In fact, the second time, it almost looked as if she were laughing. LAUGHING!

I already knew this little one was going to be spoiled, but if she keeps doing that, we’ll be powerless.

In other news, a PRAISE REPORT and a PRAYER REQUEST.

PRAISE: Her right foot DOES NOT need a cast. Yay! What was thought to be a “dropped foot” is actually a contracture. Basically, the muscles that pull her foot down are working better than the ones that pull it up. It just needs some physical therapy.

Prayer request: The orthopedist wants an x-ray of her right hip because he’s afraid it’s displaced. Something the PT in the hospital had concern about 2 months ago, but we were told by someone that it was fine. However, it must not be too terribly serious because we don’t return for the x-ray for 4 weeks.

Also, one of our pediatricians has recommended Hope receive a medication called Synagis. It is apparently a very expensive drug given once a month September through March to prevent RSV – something common and easily overcome by a healthy child (similar to a cold), but potentially threatening for a child like her. We’ve never heard of it, and know very little about it, so we’re considering this carefully. If you know anything about, please enlighten us!

We had our first speech therapy session. Based on what I’ve seen, my fear is that overcoming her swallowing problems might take longer than we had hoped, but I hold onto hope that come Spring/Summer of next year, she will be rid of all her “attachments.”

Otherwise, she continues to grow, show signs of physical and mental development and is the healthiest she’s ever been.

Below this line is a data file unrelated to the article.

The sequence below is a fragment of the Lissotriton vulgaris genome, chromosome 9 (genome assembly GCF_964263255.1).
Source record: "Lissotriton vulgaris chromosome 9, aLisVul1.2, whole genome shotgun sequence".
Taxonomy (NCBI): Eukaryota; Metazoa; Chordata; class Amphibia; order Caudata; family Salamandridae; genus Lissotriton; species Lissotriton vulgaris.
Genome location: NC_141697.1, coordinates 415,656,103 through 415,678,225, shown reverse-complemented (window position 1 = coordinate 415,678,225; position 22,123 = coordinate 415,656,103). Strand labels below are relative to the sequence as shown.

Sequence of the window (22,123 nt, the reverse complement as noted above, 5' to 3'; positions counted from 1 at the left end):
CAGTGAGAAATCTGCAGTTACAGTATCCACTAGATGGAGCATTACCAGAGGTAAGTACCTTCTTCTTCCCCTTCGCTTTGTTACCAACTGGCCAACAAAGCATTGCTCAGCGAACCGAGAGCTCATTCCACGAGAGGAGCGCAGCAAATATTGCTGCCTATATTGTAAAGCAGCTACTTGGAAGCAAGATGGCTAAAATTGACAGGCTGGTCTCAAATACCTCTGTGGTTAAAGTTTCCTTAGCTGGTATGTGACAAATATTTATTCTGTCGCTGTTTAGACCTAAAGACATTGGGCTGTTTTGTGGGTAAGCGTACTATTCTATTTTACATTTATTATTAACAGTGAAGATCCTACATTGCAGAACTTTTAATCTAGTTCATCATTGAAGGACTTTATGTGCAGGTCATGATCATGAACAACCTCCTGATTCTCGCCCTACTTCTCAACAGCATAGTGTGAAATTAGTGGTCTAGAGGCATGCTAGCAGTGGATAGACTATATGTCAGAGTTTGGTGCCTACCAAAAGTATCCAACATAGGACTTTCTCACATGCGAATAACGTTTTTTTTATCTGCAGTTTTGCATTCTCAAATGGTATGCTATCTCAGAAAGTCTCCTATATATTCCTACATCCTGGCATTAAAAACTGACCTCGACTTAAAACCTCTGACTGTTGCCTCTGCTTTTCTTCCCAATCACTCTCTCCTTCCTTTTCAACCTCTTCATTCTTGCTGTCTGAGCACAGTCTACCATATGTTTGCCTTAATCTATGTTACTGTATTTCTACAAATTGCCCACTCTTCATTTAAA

Keep praying!

Hope does not disappoint

It’s been some time since I gave an actual update on how Hope is doing, and since I know many of you come here just for that purpose, I figured it’s about time.

We have been home for 3.5 weeks! The longest so far!

These pictures were taken just this morning.

She had a minor case of pneumonia in one lung after coming home from Columbia, but was able to stay at home. With antibiotics and lots of coughing, she was able to get over it pretty smoothly.

There have been 3 emergency room visits during that time. 2 just to have her feeding tube put back in after being pulled out, and 1 time because she had a fever.

I had concerns about the fever, even though it was low grade, because as far as we know she has never had one. Never. Not when she had tracheitis. Not when she had pneumonia. So I was understandably concerned. However, it just turned out to be a cold.

She’s finally catching up on her weight. Her last weight check on Thursday was 7 lbs 4 oz! That was a 6 ounce increase from the previous Thursday! The nutritionist was very pleased, so we are sticking with our current feeding plan. It seems to be working. Although, I think much of it can also be contributed to the fact that she has been at home longer with less stress.

She has also grown in length – measuring now at 19 inches, I believe. 2 inches longer than at birth. In proportion to her weight, she actually looks incredibly long. Of course, she probably takes after her 6’4″ daddy in her height. Why not? Both of the other girls do. They will surely surpass me at 5’2″ before I know it. I’m doomed to have all 3 of my children look down on me one day.

Another big answer to prayer – we took her for a renal ultrasound this past Thursday and her hydronephrosis caused by her neurogenic bladder (a lack of bladder control common with Spina Bifida) has downgraded all the way to level 1! What does that mean? Well, when she was just a few weeks old, we began having to do in-and-out cathing for her every 4 hours. At that point, her hydronephrosis was level 4. Over time, she improved enough that we were able to keep spacing apart the cathing until we no longer had to do it at all. She has been wetting diapers normally now for awhile, but this was just confirmation of of her improvement. For all intensive purposes, her kidneys are behaving normally now. This is a huge deal, as bladder control issues almost always accompany Spina Bifida.